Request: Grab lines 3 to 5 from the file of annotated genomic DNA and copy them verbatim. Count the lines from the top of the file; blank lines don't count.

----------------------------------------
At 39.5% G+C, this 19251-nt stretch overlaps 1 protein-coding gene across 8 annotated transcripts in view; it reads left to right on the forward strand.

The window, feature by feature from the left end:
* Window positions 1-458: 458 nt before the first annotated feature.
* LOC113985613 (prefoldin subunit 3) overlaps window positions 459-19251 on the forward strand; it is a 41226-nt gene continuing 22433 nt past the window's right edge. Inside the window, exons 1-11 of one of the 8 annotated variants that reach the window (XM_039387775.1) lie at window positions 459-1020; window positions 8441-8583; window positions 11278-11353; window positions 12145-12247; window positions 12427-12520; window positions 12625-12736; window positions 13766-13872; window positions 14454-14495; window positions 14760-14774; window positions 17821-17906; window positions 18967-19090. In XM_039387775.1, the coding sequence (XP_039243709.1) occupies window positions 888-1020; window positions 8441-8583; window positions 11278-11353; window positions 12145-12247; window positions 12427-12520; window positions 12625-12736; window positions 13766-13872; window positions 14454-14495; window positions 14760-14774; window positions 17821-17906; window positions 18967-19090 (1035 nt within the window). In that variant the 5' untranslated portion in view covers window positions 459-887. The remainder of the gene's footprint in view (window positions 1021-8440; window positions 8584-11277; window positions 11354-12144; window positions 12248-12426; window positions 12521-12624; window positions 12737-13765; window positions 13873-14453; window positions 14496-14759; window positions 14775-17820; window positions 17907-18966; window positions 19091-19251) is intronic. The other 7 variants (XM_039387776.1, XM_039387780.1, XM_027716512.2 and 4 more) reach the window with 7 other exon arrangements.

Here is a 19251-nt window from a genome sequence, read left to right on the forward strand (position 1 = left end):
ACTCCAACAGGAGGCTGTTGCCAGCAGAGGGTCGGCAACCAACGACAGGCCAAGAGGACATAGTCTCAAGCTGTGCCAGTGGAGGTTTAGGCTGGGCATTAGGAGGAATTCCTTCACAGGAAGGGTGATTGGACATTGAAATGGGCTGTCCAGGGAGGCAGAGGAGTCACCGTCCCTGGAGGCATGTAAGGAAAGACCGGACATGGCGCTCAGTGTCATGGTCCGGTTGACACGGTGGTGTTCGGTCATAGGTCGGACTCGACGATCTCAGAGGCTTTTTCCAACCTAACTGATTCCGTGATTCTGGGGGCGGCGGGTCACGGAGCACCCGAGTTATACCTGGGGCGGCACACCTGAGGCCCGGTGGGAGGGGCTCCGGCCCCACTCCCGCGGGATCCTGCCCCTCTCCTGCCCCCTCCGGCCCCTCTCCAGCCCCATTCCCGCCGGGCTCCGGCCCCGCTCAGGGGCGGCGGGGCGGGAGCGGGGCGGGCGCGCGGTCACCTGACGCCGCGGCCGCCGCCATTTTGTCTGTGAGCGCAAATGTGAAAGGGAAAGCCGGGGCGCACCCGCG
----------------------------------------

* Window positions 1-458: 458 nt before the first annotated feature.
* LOC113985613 (prefoldin subunit 3) overlaps window positions 459-19251 on the forward strand; it is a 41226-nt gene continuing 22433 nt past the window's right edge. Inside the window, exons 1-11 of one of the 8 annotated variants that reach the window (XM_039387775.1) lie at window positions 459-1020; window positions 8441-8583; window positions 11278-11353; window positions 12145-12247; window positions 12427-12520; window positions 12625-12736; window positions 13766-13872; window positions 14454-14495; window positions 14760-14774; window positions 17821-17906; window positions 18967-19090. In XM_039387775.1, the coding sequence (XP_039243709.1) occupies window positions 888-1020; window positions 8441-8583; window positions 11278-11353; window positions 12145-12247; window positions 12427-12520; window positions 12625-12736; window positions 13766-13872; window positions 14454-14495; window positions 14760-14774; window positions 17821-17906; window positions 18967-19090 (1035 nt within the window). In that variant the 5' untranslated portion in view covers window positions 459-887. The remainder of the gene's footprint in view (window positions 1021-8440; window positions 8584-11277; window positions 11354-12144; window positions 12248-12426; window positions 12521-12624; window positions 12737-13765; window positions 13873-14453; window positions 14496-14759; window positions 14775-17820; window positions 17907-18966; window positions 19091-19251) is intronic. The other 7 variants (XM_039387776.1, XM_039387780.1, XM_027716512.2 and 4 more) reach the window with 7 other exon arrangements.

Here is a 19251-nt window from a genome sequence, read left to right on the forward strand (position 1 = left end):